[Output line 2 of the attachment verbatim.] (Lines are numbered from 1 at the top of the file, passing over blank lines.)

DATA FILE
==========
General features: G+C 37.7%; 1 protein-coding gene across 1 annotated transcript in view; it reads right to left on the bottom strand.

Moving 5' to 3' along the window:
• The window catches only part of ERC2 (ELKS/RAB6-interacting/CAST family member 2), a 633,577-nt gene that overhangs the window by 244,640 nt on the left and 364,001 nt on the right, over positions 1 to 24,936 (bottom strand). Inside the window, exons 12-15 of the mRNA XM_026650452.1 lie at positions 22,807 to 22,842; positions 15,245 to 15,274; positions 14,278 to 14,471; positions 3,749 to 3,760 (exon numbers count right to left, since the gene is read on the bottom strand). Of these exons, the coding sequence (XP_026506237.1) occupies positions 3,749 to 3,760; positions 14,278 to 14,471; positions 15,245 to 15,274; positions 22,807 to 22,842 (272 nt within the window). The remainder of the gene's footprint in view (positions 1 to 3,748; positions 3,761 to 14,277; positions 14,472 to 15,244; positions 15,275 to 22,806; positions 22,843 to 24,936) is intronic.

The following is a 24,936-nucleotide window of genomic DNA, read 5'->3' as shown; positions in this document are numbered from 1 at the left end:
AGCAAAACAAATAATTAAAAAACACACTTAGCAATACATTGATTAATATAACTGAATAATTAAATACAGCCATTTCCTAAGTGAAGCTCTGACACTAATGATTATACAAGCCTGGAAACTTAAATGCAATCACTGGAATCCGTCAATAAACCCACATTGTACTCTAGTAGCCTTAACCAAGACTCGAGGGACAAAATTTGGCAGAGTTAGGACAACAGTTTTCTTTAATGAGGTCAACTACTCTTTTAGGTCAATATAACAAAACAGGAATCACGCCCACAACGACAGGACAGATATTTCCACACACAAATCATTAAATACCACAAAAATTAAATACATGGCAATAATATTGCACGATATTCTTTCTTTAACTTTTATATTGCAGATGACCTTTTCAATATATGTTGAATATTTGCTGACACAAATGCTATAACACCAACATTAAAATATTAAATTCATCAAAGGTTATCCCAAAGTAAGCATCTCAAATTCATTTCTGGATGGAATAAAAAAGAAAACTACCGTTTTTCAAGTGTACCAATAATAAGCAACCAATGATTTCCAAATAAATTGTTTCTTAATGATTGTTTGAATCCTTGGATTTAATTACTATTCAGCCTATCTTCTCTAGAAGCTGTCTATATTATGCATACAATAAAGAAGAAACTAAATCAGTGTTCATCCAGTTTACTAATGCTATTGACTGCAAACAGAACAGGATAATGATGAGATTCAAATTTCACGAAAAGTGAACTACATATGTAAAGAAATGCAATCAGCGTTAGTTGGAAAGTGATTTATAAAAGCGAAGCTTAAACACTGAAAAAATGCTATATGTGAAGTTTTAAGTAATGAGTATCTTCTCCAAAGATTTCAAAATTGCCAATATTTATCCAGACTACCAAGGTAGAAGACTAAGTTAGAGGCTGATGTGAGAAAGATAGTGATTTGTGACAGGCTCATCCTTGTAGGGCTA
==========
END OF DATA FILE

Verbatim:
Moving 5' to 3' along the window: